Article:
I got to church rather late today, which no one seems to mind...one thing that makes the Old German Baptist church a good fit for me, even if it is an unlikely fellowship and full membership is unreasonable.
When that happens (frequently) it tends to highlight whatever the minister-of-the-moment is saying in the first few minutes I'm there. I like to think that God gets me there just in time to hear what I need to hear.
This morning, there was a series of questions: "Are YOU part of the light of the world? Are YOU part of the faithful? Are YOU the salt of the earth?" I try to honestly answer these in my head as he goes along: "I TRY to be; I'm as faithful as I CAN be; I HOPE I am." I relax into reflection on my way of life, my daily actions, my thousands of little choices and efforts that are the fruit of my attention to Jesus' commandments and examples. I think about these questions a lot...in Alanon, it's part of the program to keep "taking my inventory" on a daily basis to make sure I don't fall back into crazy, self-destructive ways of thinking. I don't always act the way I want to, but I do know that I am committed to being a light for others, to living out my faith in every aspect of my daily life, to being "salt of the earth". I think I generally do a pretty good job. I feel generally pretty good about my Christian practice these days. I know I have a long way to go, and will have a lot of opportunities to practice what I believe...that's kind of the whole point of living, to my way of thinking!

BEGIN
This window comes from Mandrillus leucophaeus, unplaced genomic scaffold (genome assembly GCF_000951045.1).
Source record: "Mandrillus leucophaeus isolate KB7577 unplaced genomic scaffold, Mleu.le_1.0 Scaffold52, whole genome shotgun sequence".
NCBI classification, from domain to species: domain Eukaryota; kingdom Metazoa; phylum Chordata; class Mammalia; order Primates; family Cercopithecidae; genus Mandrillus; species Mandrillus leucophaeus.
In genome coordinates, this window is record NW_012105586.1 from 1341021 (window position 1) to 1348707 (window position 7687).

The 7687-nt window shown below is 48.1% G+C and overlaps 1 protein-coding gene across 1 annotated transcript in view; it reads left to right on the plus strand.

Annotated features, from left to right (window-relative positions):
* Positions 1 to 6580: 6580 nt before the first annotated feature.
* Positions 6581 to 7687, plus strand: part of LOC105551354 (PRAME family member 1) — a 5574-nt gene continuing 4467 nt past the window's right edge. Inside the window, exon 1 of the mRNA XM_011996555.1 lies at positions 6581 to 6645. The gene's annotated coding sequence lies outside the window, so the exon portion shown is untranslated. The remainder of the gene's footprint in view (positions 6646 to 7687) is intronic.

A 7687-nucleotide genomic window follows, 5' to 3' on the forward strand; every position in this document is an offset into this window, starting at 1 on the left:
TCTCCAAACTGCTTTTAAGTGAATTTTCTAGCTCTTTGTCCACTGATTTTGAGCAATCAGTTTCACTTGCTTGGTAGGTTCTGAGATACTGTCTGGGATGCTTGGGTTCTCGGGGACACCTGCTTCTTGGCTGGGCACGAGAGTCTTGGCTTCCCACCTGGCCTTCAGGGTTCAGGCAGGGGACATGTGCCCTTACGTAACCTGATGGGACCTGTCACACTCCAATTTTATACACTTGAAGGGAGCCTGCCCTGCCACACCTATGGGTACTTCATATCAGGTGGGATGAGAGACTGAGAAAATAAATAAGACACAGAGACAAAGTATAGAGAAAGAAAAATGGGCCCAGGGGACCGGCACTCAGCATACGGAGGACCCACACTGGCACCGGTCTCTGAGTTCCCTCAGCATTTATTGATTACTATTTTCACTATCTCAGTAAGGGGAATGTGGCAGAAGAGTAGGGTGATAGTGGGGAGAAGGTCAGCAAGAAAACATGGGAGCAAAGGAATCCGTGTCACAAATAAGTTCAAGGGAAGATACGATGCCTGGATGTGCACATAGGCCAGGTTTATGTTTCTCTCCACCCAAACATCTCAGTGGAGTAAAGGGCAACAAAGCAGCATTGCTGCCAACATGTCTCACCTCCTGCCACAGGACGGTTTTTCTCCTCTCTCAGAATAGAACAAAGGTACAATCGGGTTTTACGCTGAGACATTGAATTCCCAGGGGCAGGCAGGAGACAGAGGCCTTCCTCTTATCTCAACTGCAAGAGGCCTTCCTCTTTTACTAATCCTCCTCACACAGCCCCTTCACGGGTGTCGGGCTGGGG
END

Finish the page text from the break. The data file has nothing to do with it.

And then an iron-hard statement blasts out from the minister's tongue: "If someone is living a life of sin, they aren't really a Christian."
My feeling of resting in God's merciful love, safe in the fellowship of gentle Christian souls who, like me, strive to live out their faith "in the world but not of the world," shatters. I know I sin. I lead a life of sin--though many Christians might disagree with me on the exact nature and severity of my sins.
I start picking up the pieces.
- How much I've grown in my program and in my faith! Instead of reacting in hurt, anger, or resistance, I felt calm. Here is a statement that challenges me. But I know I AM a faithful Christian. This man is not my judge...no man is my judge. God, and God alone, will judge whether I am enough of a Christian to satisfy Him. And God isn't done with teaching me yet.
- In times past, I might have felt personally attacked by this. Maybe I SHOULD feel personally attacked by this, because I think this is the same minister that seemed to repeatedly weave apparently irrelevant "anti-gay" texts into his closing comments the first few times I visited.
- Being personally attacked doesn't mean I have to accept that attack. I don't agree with this statement, and I don't have to agree with it. According to my understanding of Mennonite doctrine, as set forth in our Confession of Faith, baptism marks the beginning of a Christian's journey. We will spend our whole lifetime on that journey. God isn't done with me yet...but He DID call me to follow Christ, and I've been doing that as faithfully as I know how for more than 10 years.